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September 18, 2021

Govt wants councils to warn buyers of costal hazards

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Coastal erosion, such as this at Belongil, is causing headaches for home-owners and councils alike. Photo Jeff Dawson
Coastal erosion, such as this at Belongil, is causing headaches for home-owners and councils alike. Photo Jeff Dawson

The state government says it plans to ensure that coastal property buyers are given clear and accurate advice by local councils on the impacts of coastal hazards such as erosion and flooding.

The move comes as local councils, including Byron and Tweed shires, struggle with whether to create rock walls to protect private property or maintain longstanding policies of ‘managed retreat’ in areas subject to erosion.

In 2012 Tweed Shire Council voted to build a revetment wall on Kingscliff beach to protect the surf club and caravan park, leading to resident accusations later that the wall was merely moving the problem.

Last year, Byron Shire Council voted to replace an ageing council sandbag wall at Belongil beach, adjacent to million-dollar homes, with a ‘temporary’ rock wall that critics say would cost more to remove than to put in place.

Today planning and infrastructure minister Brad Hazzard will put on public exhibition a draft planning circular recommending that councils distinguish between current and future hazards on Section 149 certificates.

Section 149 certificates alert purchasers to risks on the land, which can restrict development, such as whether building is subject to flood-related development controls.

‘We want to ensure property owners and buyers are given clear, accurate and up-to-date information on coastal hazards,’ Mr Hazzard said.

‘It is sensible to clearly separate current and future hazards.

‘Councils need to make that decision based on sufficiently accurate and complete information that is as reliable as possible and is not broad brush, but which takes into account relevant information about local conditions.

‘What this planning circular delivers is certainty – certainty and consistency for councils, property owners and property buyers.’

The new planning circular follows advice to the NSW government from the NSW chief scientist and engineer, who in turn took advice from leading experts in sea-level rise, CSIRO’s Dr John Church and Dr John Hunter from the Antarctic Climate and Ecosystems Cooperative Research Centre.

The Coastal Expert Panel has also provided advice to the NSW government to help refine its approach.

Mr Hazzard said the government had adopted the chief scientist’s recommendation that more regionally specific calculations be carried out, which took into account specific sea level, topography, flood risk and other conditions along the NSW coast.

‘The chief scientist rightly pointed out that NSW has the expertise – government, academia and research institutions and the private sector that allows global models to be interpreted and adapted to build much more precise local models specific to various NSW coastal locations.

‘Following the chief scientist’s review, the NSW government is also considering the best and most suitable way to provide technical support for local councils in interpreting and translating new scientific findings, and assist them in developing strategies, infrastructure planning, and appropriate risk management related to sea-level rise and its impacts.’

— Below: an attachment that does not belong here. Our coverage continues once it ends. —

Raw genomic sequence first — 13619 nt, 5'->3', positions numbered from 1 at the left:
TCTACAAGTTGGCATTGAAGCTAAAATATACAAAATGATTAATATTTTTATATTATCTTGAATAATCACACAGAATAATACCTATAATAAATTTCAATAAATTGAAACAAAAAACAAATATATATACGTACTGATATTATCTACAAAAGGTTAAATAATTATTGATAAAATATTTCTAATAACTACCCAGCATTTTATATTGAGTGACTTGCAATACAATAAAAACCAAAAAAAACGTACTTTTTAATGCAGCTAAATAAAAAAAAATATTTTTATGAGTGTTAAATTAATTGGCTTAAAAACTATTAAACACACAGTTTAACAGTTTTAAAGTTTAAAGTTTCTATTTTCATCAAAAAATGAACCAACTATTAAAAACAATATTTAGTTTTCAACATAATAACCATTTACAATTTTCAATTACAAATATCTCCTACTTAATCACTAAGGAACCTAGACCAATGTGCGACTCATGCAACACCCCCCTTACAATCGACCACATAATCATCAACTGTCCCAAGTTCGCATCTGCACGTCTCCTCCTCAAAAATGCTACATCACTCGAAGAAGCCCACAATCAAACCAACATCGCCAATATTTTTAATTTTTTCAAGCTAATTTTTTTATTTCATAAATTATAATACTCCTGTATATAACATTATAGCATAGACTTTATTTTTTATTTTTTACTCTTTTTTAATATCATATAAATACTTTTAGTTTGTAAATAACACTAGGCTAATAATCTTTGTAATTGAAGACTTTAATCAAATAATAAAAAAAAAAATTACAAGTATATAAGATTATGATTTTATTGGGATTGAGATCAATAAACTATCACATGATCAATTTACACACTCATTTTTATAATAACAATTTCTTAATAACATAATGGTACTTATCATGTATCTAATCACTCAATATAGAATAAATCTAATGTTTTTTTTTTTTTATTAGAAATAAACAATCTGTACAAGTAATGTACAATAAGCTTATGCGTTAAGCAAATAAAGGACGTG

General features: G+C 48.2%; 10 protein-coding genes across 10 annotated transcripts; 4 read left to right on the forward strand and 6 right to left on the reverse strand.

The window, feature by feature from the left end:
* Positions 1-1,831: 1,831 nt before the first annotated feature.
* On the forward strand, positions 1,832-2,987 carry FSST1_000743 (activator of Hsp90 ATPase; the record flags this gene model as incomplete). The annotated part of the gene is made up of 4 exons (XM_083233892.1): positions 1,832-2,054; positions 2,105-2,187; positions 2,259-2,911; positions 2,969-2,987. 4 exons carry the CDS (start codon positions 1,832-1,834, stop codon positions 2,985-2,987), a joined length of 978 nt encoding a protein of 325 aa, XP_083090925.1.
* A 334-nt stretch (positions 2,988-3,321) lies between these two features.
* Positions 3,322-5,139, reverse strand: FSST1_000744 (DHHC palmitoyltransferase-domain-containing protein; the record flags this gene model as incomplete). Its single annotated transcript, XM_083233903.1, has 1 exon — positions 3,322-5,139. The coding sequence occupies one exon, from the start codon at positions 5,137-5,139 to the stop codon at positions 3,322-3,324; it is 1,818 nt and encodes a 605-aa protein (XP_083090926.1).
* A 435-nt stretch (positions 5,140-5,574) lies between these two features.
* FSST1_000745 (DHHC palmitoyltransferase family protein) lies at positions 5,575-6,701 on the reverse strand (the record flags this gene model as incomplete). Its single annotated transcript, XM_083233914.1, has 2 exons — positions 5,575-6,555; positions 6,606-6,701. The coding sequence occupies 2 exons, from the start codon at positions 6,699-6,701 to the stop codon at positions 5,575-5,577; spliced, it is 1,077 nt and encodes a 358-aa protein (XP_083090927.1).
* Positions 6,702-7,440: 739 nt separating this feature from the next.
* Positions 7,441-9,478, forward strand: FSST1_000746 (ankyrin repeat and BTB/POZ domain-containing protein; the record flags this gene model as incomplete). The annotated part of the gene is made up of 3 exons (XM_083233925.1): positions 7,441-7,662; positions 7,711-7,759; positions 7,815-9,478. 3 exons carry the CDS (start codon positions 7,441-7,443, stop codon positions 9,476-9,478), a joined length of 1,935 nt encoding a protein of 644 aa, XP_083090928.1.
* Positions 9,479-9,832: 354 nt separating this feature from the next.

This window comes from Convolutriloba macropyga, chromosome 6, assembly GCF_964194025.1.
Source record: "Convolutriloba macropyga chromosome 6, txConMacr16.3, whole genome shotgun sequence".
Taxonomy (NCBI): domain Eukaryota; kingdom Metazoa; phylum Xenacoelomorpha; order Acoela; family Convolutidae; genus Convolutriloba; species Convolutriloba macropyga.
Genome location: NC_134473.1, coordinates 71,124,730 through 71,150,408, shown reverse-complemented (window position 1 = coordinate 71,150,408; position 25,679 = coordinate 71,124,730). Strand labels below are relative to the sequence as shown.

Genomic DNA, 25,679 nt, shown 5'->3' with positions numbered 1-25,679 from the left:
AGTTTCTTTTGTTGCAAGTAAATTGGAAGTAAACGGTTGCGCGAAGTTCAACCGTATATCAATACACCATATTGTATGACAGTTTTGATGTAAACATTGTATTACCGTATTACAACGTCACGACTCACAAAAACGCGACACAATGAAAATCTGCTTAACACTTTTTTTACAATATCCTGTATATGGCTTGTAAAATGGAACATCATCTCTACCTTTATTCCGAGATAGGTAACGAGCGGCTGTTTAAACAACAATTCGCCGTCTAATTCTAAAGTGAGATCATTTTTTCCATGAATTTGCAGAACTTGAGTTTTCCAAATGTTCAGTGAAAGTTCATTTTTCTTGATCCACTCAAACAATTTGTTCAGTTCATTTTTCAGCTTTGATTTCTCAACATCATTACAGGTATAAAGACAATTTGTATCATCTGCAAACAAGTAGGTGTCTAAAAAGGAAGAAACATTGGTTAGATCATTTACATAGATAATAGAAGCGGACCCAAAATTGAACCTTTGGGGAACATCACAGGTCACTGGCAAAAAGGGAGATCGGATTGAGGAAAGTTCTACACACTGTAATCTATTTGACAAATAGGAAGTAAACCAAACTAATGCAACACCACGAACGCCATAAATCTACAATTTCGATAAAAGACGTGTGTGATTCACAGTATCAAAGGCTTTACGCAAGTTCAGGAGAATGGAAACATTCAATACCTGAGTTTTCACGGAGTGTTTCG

Local government minister and Ballina MP Don Page said councils wanted simpler and clearer information on current and future coastal hazards in the face of complex and inconsistent scientific data.

‘For landowners there has been uncertainty along the coast, with different councils applying different approaches to the way they determined notations on Section 149 certificates.

‘The proposed circular delivers clarity to all coastal councils by making a clear distinction between current and future exposure to coastal hazards, which could be very different in nature and require different management controls.

‘The NSW government is returning power to local communities who have been affected by Labor’s heavy-handed coastal policy.

‘The government has already made it easier for landowners to place large sandbags on beaches as temporary coastal protection works during storms.’

Minister for the environment Robyn Parker said the Coastal Expert Panel is ‘working with the NSW government on practical advice to assist councils in their assessments’.

‘Managing erosion and other coastal hazards is a complex and challenging task – we want NSW to have the best plans, legislation and other arrangements in place to manage our valuable coastal areas,’ Minister Parker said.

The draft planning circular is on public exhibition and submissions can be made until 3 March 2014. www.planning.nsw.gov.au/proposals

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  1. What absolute bolderdash! the “solution” is so simple and costs absolutely nothing. DO NOT BUILD CLOSE TO THE COAST, simple, problem solved.

  2. Building on frontal dunes should be totally banned. There has never been a right to build just anywhere, particularly when this selfishness potentially culminates in emotional blackmail to rescue the residences of home-owners who may have been lied to or deceived by developers. For local government it is a simple proposition: 1: Ban building by the sea-side. 2. Prosecute those who sell such property. Councils should not have to bear the costs of wilfully irresponsible people. It would be cheaper in the long run to resume threatened properties than to play King Canute.


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